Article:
Aug 1, 2001 12:00 PM

Get set for the biggest Olympic security effort in history. Officials for the Winter Olympics in Salt Lake City will combine experience and technology to keep the Games safe.

Over the years, security approaches have evolved. Each Olympic city passes along what it has learned to the next organizing committee.

You don't have a lot of the small problems, but you have the potential for some very big problems.

On a chilly February evening early next year, scores of athletes representing more than 80 nations will march into Salt Lake City's Rice-Eccles Olympics Stadium to the thundering cheers of spectators. On that evening, and in the days that follow, more than 1.5 million spectators ! and hundreds of millions more watching via TV ! will witness the best athletic competition the world has to offer. From downhill skiing to figure skating to ice hockey, men and women will push their bodies and skills to the limit.

Amid the pageantry, and largely unseen, another Olympian effort will be taking place. These 2002 Winter Olympic Games will be guarded by one of the most elaborate security systems the world has ever seen. If all goes according to plan ! and those intricate calculations have been years in the making ! this particular endeavor will avoid making headlines.

Because the Olympics command so much attention and draw so many spectators ! from ordinary fans to heads of state ! the threat of disaster has long hung over them. Israeli athletes were massacred by terrorists during the 1972 Munich games. More recently, a bomb exploded in Centennial Olympic Park during the 1996 summer games in Atlanta.

No wonder, then, that these games are classified as a national security event by the Federal government. A Presidential Directive designates the Secret Service as the leader in a security effort that involves governmental agencies ranging from the FBI, CIA, INS, and Department of Defense, to local and state police forces.

"That strategy is very straightforward," says D. Fraser Bullock, executive vice president and chief operating officer for the Salt Lake Organizing Committee (SLOC). "It is to have a secure perimeter around all of our venues. That's where we invest most of our security assets. We also have law enforcement personnel inside the venue, but that need is less, given a secure perimeter."

Bullock serves on the Utah Olympic Public Safety Command (UOPSC), which is made up of representatives from all agencies involved in Olympic security. This organization promotes interagency cooperation and also reviews security plans formulated by the Secret Service.

Just as athletes have spent long hours training in the months and years leading up to the games, these security personnel have devoted long hours to developing the security plan that will keep them safe.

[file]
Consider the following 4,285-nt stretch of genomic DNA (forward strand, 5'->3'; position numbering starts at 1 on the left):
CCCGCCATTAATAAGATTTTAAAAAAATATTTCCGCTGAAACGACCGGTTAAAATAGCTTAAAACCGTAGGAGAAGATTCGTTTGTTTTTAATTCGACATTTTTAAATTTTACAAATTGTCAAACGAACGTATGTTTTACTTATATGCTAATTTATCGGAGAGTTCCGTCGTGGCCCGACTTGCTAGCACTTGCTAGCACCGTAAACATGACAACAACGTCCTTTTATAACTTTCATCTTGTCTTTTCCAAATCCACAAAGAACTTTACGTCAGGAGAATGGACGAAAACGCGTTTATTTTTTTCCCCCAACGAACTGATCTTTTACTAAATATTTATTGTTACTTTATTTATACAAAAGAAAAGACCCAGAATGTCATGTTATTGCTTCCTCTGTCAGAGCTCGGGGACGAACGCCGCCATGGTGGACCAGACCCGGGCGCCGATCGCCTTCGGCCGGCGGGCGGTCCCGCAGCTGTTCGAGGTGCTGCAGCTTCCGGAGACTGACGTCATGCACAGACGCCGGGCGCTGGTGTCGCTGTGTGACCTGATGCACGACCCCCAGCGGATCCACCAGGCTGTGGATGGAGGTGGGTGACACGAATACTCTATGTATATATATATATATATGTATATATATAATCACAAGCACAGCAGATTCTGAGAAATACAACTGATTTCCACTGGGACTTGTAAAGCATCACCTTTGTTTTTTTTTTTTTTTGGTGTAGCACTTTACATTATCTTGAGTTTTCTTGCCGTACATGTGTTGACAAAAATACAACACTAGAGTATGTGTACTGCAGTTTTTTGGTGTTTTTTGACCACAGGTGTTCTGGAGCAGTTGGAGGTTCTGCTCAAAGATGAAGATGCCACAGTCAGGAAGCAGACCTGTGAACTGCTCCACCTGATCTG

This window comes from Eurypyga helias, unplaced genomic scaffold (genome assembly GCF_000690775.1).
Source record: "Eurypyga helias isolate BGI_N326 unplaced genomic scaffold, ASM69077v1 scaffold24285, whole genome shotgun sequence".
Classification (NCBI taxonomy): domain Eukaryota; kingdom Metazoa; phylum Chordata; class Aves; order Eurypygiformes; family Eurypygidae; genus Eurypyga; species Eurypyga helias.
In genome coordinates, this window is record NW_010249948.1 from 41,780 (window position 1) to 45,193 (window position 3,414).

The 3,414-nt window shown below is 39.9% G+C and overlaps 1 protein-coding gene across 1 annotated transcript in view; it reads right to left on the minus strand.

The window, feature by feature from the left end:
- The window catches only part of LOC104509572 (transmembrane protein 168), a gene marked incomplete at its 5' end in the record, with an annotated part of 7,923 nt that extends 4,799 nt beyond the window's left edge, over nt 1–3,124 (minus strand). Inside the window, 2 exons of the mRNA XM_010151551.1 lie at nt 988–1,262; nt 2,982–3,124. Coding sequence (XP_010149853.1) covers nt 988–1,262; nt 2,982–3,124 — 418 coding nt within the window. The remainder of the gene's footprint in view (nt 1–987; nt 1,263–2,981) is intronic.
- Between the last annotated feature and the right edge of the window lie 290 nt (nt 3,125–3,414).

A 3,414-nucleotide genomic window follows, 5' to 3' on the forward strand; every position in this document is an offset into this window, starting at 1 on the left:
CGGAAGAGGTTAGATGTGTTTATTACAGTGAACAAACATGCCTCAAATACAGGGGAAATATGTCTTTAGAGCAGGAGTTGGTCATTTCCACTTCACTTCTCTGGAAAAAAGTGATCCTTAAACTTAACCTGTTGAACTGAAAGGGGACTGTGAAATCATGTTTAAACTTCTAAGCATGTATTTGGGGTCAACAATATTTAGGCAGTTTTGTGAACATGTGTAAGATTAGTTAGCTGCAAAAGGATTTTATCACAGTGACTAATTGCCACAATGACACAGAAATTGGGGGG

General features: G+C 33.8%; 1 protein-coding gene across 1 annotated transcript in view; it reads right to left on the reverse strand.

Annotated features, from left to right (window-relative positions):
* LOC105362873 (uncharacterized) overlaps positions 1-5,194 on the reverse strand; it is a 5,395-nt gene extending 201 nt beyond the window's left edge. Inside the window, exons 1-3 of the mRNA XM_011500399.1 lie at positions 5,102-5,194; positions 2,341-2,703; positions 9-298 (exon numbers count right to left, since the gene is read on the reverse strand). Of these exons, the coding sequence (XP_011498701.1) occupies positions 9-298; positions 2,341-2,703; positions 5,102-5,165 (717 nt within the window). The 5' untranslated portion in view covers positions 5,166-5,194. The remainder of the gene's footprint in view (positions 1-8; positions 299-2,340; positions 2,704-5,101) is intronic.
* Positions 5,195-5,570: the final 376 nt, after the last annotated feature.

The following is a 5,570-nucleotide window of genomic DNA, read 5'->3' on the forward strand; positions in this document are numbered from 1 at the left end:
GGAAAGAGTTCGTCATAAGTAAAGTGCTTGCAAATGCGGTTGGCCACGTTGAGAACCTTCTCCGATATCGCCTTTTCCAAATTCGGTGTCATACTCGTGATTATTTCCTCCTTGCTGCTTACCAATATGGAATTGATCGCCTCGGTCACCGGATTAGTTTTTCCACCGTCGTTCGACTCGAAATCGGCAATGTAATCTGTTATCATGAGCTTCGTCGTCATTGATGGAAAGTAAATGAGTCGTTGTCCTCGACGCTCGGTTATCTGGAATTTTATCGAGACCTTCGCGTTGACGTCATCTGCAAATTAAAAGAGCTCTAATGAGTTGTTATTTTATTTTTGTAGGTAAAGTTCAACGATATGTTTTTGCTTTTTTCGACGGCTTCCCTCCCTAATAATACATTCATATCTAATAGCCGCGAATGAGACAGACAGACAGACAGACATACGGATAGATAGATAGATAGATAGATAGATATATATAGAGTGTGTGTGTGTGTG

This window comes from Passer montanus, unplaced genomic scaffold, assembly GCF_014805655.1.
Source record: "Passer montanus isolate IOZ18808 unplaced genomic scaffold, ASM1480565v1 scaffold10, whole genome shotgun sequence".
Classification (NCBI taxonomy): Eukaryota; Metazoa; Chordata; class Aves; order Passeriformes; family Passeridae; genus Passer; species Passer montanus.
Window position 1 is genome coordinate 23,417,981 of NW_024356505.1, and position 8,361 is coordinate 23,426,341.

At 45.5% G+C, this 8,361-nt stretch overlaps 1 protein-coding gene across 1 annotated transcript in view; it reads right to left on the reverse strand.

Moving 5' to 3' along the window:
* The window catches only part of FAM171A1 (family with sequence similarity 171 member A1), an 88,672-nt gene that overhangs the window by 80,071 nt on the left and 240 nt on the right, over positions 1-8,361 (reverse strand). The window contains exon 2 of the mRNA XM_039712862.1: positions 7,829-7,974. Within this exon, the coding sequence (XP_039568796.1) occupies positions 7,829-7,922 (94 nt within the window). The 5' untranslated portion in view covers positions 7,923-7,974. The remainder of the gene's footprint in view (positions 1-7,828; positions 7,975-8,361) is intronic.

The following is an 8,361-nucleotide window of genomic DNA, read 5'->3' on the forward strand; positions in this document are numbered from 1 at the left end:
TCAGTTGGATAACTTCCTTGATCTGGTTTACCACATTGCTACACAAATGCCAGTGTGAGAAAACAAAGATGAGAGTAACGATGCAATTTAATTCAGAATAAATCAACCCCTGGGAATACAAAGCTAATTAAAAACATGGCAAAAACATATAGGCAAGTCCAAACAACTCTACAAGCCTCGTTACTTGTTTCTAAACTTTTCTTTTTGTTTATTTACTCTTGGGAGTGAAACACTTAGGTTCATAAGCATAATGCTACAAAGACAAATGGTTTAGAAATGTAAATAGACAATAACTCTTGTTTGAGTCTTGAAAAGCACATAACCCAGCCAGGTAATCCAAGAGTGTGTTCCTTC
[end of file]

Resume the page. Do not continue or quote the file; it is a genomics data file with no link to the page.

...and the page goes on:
More so than in any previous Games, Salt Lake City will be relying on a high-tech security approach. Cameras, metal detectors and sophisticated software will monitor everyone who enters an Olympic event.

The primary goal of the plan is to allow the Games to go on unfettered, while at the same time, keeping trouble out.

"You could have absolute security, but not have any events or spectators," remarks Bill Rathburn. Now a security consultant, he served as director of security during the '96 Summer Games and headed Olympic security for the Los Angeles Police Department during the '84 Summer Games in that city. "I've said in jest that the 8.6 million that we had in Atlanta just complicated the hell out of my life. Salt Lake only has to worry about 1.5 million, but that's a huge group of people. So the spectators contribute to it."

Over the years, security approaches have evolved. Each Olympic city passes along what it has learned to the next organizing committee. Each location has been a test run for new techniques and improved equipment.

"The most significant difference between the '84 Olympics and the '96 Olympics was the use of security technology," says Rathburn. "The fact that there had been significant improvements in technology in that period allowed us to do things there we could not have done in L.A. There's no question that this rapid development of technology is one of the things that helps the security planners provide a higher level of security. There's still a need for a lot of people, but I think electronic security minimizes the need for people. It allows you to maximize the effectiveness of the people you do deploy. You can do things like alarm assessment, without dispatching someone every time."

Olympic officials have turned to Boca Raton, Fla.-based Sensormatic Electronics Corp and Garland, Texas-based Garrett Metal Detectors to provide high-tech components for securing the Games.

Sensormatic's relationship with the Olympics began in 1996 when the company became the first electronic security supplier to the Games. Now Sensormatic is also gearing up to provide security to Team USA and its three training venues in Colorado Springs, Lake Placid, N.Y., and Chula Vista, Calif.

"Sensormatic provides electronic security technology in three different formats," explains Lou Chiera, the company's director of Olympic marketing. "It's video surveillance and transmission and recording technology, access control technology ! and we even have some of our traditional anti-shoplifting products."